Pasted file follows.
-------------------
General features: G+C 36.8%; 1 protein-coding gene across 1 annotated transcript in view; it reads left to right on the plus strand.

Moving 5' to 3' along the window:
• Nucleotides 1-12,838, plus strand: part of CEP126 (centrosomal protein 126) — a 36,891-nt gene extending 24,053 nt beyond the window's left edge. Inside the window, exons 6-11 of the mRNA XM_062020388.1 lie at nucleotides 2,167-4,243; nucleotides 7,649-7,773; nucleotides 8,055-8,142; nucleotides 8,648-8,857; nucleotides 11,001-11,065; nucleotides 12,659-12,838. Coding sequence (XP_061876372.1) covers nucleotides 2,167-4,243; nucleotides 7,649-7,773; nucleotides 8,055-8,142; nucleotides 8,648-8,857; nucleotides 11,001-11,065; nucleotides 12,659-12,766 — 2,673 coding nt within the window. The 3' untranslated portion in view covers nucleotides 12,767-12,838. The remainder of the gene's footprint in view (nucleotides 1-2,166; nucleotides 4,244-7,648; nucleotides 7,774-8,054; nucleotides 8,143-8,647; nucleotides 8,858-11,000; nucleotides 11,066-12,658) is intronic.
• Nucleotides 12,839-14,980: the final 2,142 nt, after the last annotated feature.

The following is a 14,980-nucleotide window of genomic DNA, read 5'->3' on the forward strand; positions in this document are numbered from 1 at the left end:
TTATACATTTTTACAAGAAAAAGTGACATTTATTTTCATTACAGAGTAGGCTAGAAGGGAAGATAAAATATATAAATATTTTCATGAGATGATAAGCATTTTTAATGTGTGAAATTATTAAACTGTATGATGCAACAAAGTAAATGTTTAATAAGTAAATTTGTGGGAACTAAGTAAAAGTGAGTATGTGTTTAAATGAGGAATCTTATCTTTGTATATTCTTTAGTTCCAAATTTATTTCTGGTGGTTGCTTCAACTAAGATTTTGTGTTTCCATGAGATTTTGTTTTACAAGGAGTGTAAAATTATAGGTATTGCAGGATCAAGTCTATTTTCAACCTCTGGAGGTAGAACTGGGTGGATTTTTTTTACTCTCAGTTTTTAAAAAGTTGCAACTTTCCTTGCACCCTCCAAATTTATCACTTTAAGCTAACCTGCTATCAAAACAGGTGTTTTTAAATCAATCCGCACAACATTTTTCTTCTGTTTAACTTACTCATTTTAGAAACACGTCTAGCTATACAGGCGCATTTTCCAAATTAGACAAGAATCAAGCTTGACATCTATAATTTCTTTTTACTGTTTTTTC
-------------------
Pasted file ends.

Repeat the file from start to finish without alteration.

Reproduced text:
General features: G+C 36.8%; 1 protein-coding gene across 1 annotated transcript in view; it reads left to right on the plus strand.

Moving 5' to 3' along the window:
• Nucleotides 1-12,838, plus strand: part of CEP126 (centrosomal protein 126) — a 36,891-nt gene extending 24,053 nt beyond the window's left edge. Inside the window, exons 6-11 of the mRNA XM_062020388.1 lie at nucleotides 2,167-4,243; nucleotides 7,649-7,773; nucleotides 8,055-8,142; nucleotides 8,648-8,857; nucleotides 11,001-11,065; nucleotides 12,659-12,838. Coding sequence (XP_061876372.1) covers nucleotides 2,167-4,243; nucleotides 7,649-7,773; nucleotides 8,055-8,142; nucleotides 8,648-8,857; nucleotides 11,001-11,065; nucleotides 12,659-12,766 — 2,673 coding nt within the window. The 3' untranslated portion in view covers nucleotides 12,767-12,838. The remainder of the gene's footprint in view (nucleotides 1-2,166; nucleotides 4,244-7,648; nucleotides 7,774-8,054; nucleotides 8,143-8,647; nucleotides 8,858-11,000; nucleotides 11,066-12,658) is intronic.
• Nucleotides 12,839-14,980: the final 2,142 nt, after the last annotated feature.

The following is a 14,980-nucleotide window of genomic DNA, read 5'->3' on the forward strand; positions in this document are numbered from 1 at the left end:
TTATACATTTTTACAAGAAAAAGTGACATTTATTTTCATTACAGAGTAGGCTAGAAGGGAAGATAAAATATATAAATATTTTCATGAGATGATAAGCATTTTTAATGTGTGAAATTATTAAACTGTATGATGCAACAAAGTAAATGTTTAATAAGTAAATTTGTGGGAACTAAGTAAAAGTGAGTATGTGTTTAAATGAGGAATCTTATCTTTGTATATTCTTTAGTTCCAAATTTATTTCTGGTGGTTGCTTCAACTAAGATTTTGTGTTTCCATGAGATTTTGTTTTACAAGGAGTGTAAAATTATAGGTATTGCAGGATCAAGTCTATTTTCAACCTCTGGAGGTAGAACTGGGTGGATTTTTTTTACTCTCAGTTTTTAAAAAGTTGCAACTTTCCTTGCACCCTCCAAATTTATCACTTTAAGCTAACCTGCTATCAAAACAGGTGTTTTTAAATCAATCCGCACAACATTTTTCTTCTGTTTAACTTACTCATTTTAGAAACACGTCTAGCTATACAGGCGCATTTTCCAAATTAGACAAGAATCAAGCTTGACATCTATAATTTCTTTTTACTGTTTTTTC